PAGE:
Daily life


Attarine   Pompey’s Pillar   Tower of the Romans   Cleopatra’s Needles   Wardian Tomb   Qaitbay Fort

“View of the obelisk known as Cleopatra’s Needle and of the tower known as of the Romans, seen from the south-west”. Watercolour and lead pencil, François-Charles CécileDescription de l’Égypte, Antiquités, Planches, Vol. 5, pl. 32

Commonly mentioned in travel accounts, these monuments were wrongly attributed to Cleopatra. In fact, on each of the four sides, a column of hieroglyphs indicates that Thutmose III had them erected around 1439 BC to adorn the temple of Ra at Heliopolis. A millennium and a half later in Alexandria, Octavian Augustus overthrew Cleopatra and Mark Antony and built a temple dedicated to the imperial cult. In 13 BC, he had the two obelisks brought from Heliopolis and erected at the entrance to this sanctuary (1). The sanctuary was destroyed three centuries later, but the granite needles remained in place. During the Middle Ages, one of them gave way and collapsed.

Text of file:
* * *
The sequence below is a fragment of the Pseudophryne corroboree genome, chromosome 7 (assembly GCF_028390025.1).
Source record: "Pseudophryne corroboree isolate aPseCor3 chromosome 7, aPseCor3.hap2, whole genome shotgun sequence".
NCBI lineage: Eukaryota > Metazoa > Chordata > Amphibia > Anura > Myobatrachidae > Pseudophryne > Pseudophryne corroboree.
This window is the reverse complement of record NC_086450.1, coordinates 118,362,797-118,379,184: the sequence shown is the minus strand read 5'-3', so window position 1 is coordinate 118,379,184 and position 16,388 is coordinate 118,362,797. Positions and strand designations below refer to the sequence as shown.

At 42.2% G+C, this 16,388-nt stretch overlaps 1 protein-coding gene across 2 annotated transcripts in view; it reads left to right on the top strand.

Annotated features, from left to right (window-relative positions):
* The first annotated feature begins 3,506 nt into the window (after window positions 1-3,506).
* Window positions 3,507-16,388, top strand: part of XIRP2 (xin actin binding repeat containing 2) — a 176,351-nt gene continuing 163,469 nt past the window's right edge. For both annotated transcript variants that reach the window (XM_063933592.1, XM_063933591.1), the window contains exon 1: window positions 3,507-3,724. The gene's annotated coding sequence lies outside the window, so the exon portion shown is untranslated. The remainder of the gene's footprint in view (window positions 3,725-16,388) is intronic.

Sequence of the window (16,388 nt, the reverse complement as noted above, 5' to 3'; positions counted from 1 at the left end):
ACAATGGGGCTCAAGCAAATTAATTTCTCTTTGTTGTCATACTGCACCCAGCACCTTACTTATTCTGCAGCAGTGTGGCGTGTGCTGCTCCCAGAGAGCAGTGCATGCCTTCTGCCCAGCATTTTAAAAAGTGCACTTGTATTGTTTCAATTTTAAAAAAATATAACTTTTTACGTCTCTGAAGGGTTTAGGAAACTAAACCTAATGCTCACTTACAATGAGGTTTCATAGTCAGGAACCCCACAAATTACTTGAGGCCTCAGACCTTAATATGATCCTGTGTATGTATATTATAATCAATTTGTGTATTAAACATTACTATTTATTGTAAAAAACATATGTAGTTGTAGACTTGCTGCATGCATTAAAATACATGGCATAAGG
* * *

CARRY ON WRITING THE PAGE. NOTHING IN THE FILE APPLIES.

On 8 July 1798, the results of excavations carried out under Nicolas Conté’s direction at the foot of the obelisk, which was still standing, were recorded in a sketch. This document was the first archaeological survey ever carried out in Egypt. Just under a century later, these obelisks left Alexandria for Great Britain (London) and the United States (New York) (2).

Detail from « Map of the city and harbours of Alexandria ». Watercolour, Louis-Jacques Bourgeois, circa 1799, 1/4,000

View of Cleopatra’s Needle, transported to New York City in 1881 and erected in Central Park. February 2016, CEAlex Archives

“Elevation Cleopatra’s obelisk”, Charles Norry, Relation de l’expédition d’Égypte, suivie de la description de plusieurs des monuments de cette contrée, et ornée de figures, Paris, 1799

View of Cleopatra’s Needle, transported to London in 1877 and erected at Victoria Embankment: February 2016, CEAlex Archives